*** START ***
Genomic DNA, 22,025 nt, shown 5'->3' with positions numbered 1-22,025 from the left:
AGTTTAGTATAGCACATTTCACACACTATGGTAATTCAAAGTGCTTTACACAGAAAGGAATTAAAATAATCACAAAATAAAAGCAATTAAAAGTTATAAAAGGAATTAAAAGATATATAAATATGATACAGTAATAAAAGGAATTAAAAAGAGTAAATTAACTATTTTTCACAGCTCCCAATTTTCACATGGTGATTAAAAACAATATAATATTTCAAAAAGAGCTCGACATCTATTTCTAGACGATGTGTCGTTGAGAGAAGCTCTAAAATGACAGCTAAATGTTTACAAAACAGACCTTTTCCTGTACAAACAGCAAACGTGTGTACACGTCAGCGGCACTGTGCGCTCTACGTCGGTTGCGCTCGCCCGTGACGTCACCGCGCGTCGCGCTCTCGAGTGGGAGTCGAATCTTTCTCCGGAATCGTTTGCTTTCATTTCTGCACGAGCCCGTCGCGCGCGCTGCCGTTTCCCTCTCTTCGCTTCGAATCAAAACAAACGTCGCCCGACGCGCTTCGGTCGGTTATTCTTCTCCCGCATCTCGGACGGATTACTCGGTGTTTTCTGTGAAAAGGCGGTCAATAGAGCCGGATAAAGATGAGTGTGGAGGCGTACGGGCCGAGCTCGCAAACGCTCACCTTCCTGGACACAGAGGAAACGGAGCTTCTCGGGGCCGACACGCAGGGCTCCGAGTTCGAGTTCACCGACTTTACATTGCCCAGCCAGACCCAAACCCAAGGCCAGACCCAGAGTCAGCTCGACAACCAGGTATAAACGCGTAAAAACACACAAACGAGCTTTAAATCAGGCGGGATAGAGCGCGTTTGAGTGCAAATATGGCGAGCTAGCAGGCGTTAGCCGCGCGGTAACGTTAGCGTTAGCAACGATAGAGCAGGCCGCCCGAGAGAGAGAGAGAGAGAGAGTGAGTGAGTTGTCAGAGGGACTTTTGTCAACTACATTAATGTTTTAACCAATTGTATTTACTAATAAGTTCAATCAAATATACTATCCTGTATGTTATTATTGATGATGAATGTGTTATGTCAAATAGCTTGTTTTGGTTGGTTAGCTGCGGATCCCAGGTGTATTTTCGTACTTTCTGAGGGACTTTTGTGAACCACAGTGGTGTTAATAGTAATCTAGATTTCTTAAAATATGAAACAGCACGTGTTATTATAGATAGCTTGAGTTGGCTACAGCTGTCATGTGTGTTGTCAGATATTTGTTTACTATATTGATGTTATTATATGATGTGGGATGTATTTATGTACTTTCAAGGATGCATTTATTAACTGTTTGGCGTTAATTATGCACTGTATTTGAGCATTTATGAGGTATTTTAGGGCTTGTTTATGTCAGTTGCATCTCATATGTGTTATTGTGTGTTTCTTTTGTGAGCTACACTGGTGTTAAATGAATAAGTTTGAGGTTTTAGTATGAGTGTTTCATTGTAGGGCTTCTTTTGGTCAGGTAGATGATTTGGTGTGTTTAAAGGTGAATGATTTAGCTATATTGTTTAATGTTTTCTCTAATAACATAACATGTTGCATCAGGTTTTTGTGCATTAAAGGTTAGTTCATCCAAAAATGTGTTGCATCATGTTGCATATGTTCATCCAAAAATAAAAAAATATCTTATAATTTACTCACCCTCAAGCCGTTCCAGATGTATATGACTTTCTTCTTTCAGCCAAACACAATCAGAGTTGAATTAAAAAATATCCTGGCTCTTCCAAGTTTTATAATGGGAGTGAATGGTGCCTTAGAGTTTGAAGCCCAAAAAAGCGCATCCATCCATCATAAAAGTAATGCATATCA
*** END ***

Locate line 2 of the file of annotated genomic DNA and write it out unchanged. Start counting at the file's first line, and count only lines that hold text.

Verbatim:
AGTTTAGTATAGCACATTTCACACACTATGGTAATTCAAAGTGCTTTACACAGAAAGGAATTAAAATAATCACAAAATAAAAGCAATTAAAAGTTATAAAAGGAATTAAAAGATATATAAATATGATACAGTAATAAAAGGAATTAAAAAGAGTAAATTAACTATTTTTCACAGCTCCCAATTTTCACATGGTGATTAAAAACAATATAATATTTCAAAAAGAGCTCGACATCTATTTCTAGACGATGTGTCGTTGAGAGAAGCTCTAAAATGACAGCTAAATGTTTACAAAACAGACCTTTTCCTGTACAAACAGCAAACGTGTGTACACGTCAGCGGCACTGTGCGCTCTACGTCGGTTGCGCTCGCCCGTGACGTCACCGCGCGTCGCGCTCTCGAGTGGGAGTCGAATCTTTCTCCGGAATCGTTTGCTTTCATTTCTGCACGAGCCCGTCGCGCGCGCTGCCGTTTCCCTCTCTTCGCTTCGAATCAAAACAAACGTCGCCCGACGCGCTTCGGTCGGTTATTCTTCTCCCGCATCTCGGACGGATTACTCGGTGTTTTCTGTGAAAAGGCGGTCAATAGAGCCGGATAAAGATGAGTGTGGAGGCGTACGGGCCGAGCTCGCAAACGCTCACCTTCCTGGACACAGAGGAAACGGAGCTTCTCGGGGCCGACACGCAGGGCTCCGAGTTCGAGTTCACCGACTTTACATTGCCCAGCCAGACCCAAACCCAAGGCCAGACCCAGAGTCAGCTCGACAACCAGGTATAAACGCGTAAAAACACACAAACGAGCTTTAAATCAGGCGGGATAGAGCGCGTTTGAGTGCAAATATGGCGAGCTAGCAGGCGTTAGCCGCGCGGTAACGTTAGCGTTAGCAACGATAGAGCAGGCCGCCCGAGAGAGAGAGAGAGAGAGAGTGAGTGAGTTGTCAGAGGGACTTTTGTCAACTACATTAATGTTTTAACCAATTGTATTTACTAATAAGTTCAATCAAATATACTATCCTGTATGTTATTATTGATGATGAATGTGTTATGTCAAATAGCTTGTTTTGGTTGGTTAGCTGCGGATCCCAGGTGTATTTTCGTACTTTCTGAGGGACTTTTGTGAACCACAGTGGTGTTAATAGTAATCTAGATTTCTTAAAATATGAAACAGCACGTGTTATTATAGATAGCTTGAGTTGGCTACAGCTGTCATGTGTGTTGTCAGATATTTGTTTACTATATTGATGTTATTATATGATGTGGGATGTATTTATGTACTTTCAAGGATGCATTTATTAACTGTTTGGCGTTAATTATGCACTGTATTTGAGCATTTATGAGGTATTTTAGGGCTTGTTTATGTCAGTTGCATCTCATATGTGTTATTGTGTGTTTCTTTTGTGAGCTACACTGGTGTTAAATGAATAAGTTTGAGGTTTTAGTATGAGTGTTTCATTGTAGGGCTTCTTTTGGTCAGGTAGATGATTTGGTGTGTTTAAAGGTGAATGATTTAGCTATATTGTTTAATGTTTTCTCTAATAACATAACATGTTGCATCAGGTTTTTGTGCATTAAAGGTTAGTTCATCCAAAAATGTGTTGCATCATGTTGCATATGTTCATCCAAAAATAAAAAAATATCTTATAATTTACTCACCCTCAAGCCGTTCCAGATGTATATGACTTTCTTCTTTCAGCCAAACACAATCAGAGTTGAATTAAAAAATATCCTGGCTCTTCCAAGTTTTATAATGGGAGTGAATGGTGCCTTAGAGTTTGAAGCCCAAAAAAGCGCATCCATCCATCATAAAAGTAATGCATATCA